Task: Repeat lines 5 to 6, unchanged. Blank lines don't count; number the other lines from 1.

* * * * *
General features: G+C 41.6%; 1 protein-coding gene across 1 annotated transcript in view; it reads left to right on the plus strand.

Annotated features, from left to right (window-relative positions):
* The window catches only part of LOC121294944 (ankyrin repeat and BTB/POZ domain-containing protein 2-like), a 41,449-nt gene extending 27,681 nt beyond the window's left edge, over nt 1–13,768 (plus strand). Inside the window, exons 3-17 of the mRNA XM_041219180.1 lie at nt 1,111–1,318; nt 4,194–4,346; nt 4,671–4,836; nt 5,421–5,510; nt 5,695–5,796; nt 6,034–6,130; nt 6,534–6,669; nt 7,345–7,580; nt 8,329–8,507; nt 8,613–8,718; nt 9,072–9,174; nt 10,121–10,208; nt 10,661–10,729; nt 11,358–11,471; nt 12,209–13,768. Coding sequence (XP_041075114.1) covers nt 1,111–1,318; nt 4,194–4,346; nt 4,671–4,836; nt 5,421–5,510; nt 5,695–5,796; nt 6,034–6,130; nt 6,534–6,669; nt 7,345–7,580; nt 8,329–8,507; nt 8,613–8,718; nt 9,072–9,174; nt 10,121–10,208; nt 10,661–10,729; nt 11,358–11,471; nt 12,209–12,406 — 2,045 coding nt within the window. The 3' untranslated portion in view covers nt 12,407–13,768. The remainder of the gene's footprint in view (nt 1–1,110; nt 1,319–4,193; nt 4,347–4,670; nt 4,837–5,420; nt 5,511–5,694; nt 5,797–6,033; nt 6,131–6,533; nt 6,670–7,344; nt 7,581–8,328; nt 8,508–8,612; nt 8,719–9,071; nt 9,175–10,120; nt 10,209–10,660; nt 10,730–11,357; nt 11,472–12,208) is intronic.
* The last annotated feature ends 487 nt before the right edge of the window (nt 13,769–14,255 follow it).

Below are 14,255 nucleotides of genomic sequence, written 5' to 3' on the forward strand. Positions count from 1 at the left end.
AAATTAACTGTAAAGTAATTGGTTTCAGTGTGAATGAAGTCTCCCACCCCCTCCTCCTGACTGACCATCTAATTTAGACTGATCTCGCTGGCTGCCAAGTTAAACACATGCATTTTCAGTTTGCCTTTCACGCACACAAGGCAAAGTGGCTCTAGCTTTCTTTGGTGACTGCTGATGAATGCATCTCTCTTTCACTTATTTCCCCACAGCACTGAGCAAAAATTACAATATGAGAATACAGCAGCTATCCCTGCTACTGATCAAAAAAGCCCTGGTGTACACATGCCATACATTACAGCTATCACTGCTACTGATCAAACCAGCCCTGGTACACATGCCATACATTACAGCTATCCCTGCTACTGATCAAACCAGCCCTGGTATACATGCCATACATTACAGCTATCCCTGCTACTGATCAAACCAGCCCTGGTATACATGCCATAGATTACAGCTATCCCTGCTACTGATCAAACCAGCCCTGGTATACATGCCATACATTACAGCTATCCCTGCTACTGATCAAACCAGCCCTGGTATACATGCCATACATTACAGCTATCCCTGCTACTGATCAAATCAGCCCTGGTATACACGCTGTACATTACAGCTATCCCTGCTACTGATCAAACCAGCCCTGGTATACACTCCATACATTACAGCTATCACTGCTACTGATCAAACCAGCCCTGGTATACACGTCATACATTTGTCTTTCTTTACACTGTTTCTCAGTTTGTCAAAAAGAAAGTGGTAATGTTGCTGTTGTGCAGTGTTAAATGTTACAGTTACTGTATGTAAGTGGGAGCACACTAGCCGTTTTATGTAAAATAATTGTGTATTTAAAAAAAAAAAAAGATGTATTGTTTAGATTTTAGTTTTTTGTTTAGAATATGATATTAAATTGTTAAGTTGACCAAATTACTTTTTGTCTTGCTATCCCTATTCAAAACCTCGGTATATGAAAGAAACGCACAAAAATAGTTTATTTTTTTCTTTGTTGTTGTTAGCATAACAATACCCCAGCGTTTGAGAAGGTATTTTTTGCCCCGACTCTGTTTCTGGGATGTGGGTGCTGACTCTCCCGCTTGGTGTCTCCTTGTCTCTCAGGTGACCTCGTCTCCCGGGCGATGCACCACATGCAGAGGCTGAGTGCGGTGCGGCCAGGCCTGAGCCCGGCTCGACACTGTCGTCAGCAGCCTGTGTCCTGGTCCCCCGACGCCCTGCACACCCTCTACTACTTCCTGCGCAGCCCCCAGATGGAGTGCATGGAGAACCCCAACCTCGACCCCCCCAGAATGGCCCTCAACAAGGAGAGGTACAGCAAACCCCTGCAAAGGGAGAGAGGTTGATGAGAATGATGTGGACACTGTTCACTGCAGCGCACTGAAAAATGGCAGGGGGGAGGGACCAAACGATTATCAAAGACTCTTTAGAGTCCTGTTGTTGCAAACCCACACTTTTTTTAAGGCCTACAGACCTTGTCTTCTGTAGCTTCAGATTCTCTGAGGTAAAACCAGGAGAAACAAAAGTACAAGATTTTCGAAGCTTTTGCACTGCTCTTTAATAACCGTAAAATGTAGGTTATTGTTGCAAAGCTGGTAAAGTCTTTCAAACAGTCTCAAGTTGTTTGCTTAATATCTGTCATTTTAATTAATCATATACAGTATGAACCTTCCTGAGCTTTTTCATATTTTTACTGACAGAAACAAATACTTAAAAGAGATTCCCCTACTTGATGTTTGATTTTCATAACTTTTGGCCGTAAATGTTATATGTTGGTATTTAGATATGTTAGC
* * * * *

Below are 14,255 nucleotides of genomic sequence, written 5' to 3' on the forward strand. Positions count from 1 at the left end.
AAATTAACTGTAAAGTAATTGGTTTCAGTGTGAATGAAGTCTCCCACCCCCTCCTCCTGACTGACCATCTAATTTAGACTGATCTCGCTGGCTGCCAAGTTAAACACATGCATTTTCAGTTTGCCTTTCACGCACACAAGGCAAAGTGGCTCTAGCTTTCTTTGGTGACTGCTGATGAATGCATCTCTCTTTCACTTATTTCCCCACAGCACTGAGCAAAAATTACAATATGAGAATACAGCAGCTATCCCTGCTACTGATCAAAAAAGCCCTGGTGTACACATGCCATACATTACAGCTATCACTGCTACTGATCAAACCAGCCCTGGTACACATGCCATACATTACAGCTATCCCTGCTACTGATCAAACCAGCCCTGGTATACATGCCATACATTACAGCTATCCCTGCTACTGATCAAACCAGCCCTGGTATACATGCCATAGATTACAGCTATCCCTGCTACTGATCAAACCAGCCCTGGTATACATGCCATACATTACAGCTATCCCTGCTACTGATCAAACCAGCCCTGGTATACATGCCATACATTACAGCTATCCCTGCTACTGATCAAATCAGCCCTGGTATACACGCTGTACATTACAGCTATCCCTGCTACTGATCAAACCAGCCCTGGTATACACTCCATACATTACAGCTATCACTGCTACTGATCAAACCAGCCCTGGTATACACGTCATACATTTGTCTTTCTTTACACTGTTTCTCAGTTTGTCAAAAAGAAAGTGGTAATGTTGCTGTTGTGCAGTGTTAAATGTTACAGTTACTGTATGTAAGTGGGAGCACACTAGCCGTTTTATGTAAAATAATTGTGTATTTAAAAAAAAAAAAAGATGTATTGTTTAGATTTTAGTTTTTTGTTTAGAATATGATATTAAATTGTTAAGTTGACCAAATTACTTTTTGTCTTGCTATCCCTATTCAAAACCTCGGTATATGAAAGAAACGCACAAAAATAGTTTATTTTTTTCTTTGTTGTTGTTAGCATAACAATACCCCAGCGTTTGAGAAGGTATTTTTTGCCCCGACTCTGTTTCTGGGATGTGGGTGCTGACTCTCCCGCTTGGTGTCTCCTTGTCTCTCAGGTGACCTCGTCTCCCGGGCGATGCACCACATGCAGAGGCTGAGTGCGGTGCGGCCAGGCCTGAGCCCGGCTCGACACTGTCGTCAGCAGCCTGTGTCCTGGTCCCCCGACGCCCTGCACACCCTCTACTACTTCCTGCGCAGCCCCCAGATGGAGTGCATGGAGAACCCCAACCTCGACCCCCCCAGAATGGCCCTCAACAAGGAGAGGTACAGCAAACCCCTGCAAAGGGAGAGAGGTTGATGAGAATGATGTGGACACTGTTCACTGCAGCGCACTGAAAAATGGCAGGGGGGAGGGACCAAACGATTATCAAAGACTCTTTAGAGTCCTGTTGTTGCAAACCCACACTTTTTTTAAGGCCTACAGACCTTGTCTTCTGTAGCTTCAGATTCTCTGAGGTAAAACCAGGAGAAACAAAAGTACAAGATTTTCGAAGCTTTTGCACTGCTCTTTAATAACCGTAAAATGTAGGTTATTGTTGCAAAGCTGGTAAAGTCTTTCAAACAGTCTCAAGTTGTTTGCTTAATATCTGTCATTTTAATTAATCATATACAGTATGAACCTTCCTGAGCTTTTTCATATTTTTACTGACAGAAACAAATACTTAAAAGAGATTCCCCTACTTGATGTTTGATTTTCATAACTTTTGGCCGTAAATGTTATATGTTGGTATTTAGATATGTTAGC